Purpose: The aims of this study were to assess young (5- to 10-year-old) Mandarin-speaking cochlear implant (CI) users’ musical pitch perception and to assess the benefits of computer-based home training on performance. Method: Melodic contour identification (MCI) was used to assess musical pitch perception in 14 Mandarin-speaking pediatric CI users; the instrument timbre and the contour length were varied as experimental parameters. Six subjects received subsequent MCI training on their home computer in which auditory and visual feedback were provided. Results: MCI performance was generally poor (grand mean = 33.3%correct) and highly variable, with scores ranging from 9.3% to 98.1% correct; there was no significant effect of instrument timbre or contour length on performance (p >.05). After 4 weeks of training, performance sharply improved. Follow-up measures that were conducted 8 weeks after training was stopped showed no significant decline in MCI performance. For the 6 trained subjects, there was a significant effect of contour length for the training and follow-up measures. Conclusion: These preliminary data suggest that although baseline MCI performance initially may be poor, training may greatly improve Mandarin-speaking pediatric CI users’ melodic pitch perception.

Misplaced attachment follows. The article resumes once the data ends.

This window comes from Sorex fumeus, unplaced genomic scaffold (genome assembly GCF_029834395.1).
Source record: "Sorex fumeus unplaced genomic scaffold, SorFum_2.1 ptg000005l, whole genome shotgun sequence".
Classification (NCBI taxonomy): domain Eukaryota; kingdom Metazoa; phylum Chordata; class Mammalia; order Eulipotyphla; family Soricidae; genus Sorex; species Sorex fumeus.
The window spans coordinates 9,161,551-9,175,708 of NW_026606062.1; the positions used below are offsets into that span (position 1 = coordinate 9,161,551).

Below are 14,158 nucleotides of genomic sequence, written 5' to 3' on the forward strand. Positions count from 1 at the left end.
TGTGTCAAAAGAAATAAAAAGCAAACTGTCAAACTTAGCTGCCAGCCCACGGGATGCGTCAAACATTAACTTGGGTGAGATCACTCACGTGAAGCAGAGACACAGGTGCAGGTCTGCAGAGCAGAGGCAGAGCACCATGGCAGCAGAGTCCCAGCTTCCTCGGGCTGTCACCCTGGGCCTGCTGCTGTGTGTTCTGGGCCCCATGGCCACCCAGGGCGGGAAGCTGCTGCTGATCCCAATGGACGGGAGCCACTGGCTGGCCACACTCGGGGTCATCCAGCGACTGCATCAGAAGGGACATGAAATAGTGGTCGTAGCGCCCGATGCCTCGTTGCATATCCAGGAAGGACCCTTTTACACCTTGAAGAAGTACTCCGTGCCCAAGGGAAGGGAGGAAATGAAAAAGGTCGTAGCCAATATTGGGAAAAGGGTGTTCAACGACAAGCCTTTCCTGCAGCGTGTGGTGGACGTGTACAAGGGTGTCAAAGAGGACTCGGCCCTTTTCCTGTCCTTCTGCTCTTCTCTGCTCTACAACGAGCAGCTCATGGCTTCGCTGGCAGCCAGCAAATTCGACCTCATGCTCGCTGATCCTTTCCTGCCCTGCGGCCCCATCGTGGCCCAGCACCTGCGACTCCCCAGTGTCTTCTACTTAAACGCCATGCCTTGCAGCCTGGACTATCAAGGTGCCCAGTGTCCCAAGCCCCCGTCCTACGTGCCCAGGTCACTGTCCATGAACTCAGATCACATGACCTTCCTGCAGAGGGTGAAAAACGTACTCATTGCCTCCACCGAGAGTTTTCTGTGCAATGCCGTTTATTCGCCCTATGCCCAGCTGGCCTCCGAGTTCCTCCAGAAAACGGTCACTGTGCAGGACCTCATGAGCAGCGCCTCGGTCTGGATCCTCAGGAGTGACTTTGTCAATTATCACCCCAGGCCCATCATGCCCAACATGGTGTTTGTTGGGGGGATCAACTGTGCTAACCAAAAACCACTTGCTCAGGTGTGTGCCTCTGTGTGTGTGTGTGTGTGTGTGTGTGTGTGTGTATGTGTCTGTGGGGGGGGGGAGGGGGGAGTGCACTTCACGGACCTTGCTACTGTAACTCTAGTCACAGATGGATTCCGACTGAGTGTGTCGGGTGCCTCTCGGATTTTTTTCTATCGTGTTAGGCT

All Science Journal Classification (ASJC) codes
- Language and Linguistics
- Linguistics and Language
- Speech and Hearing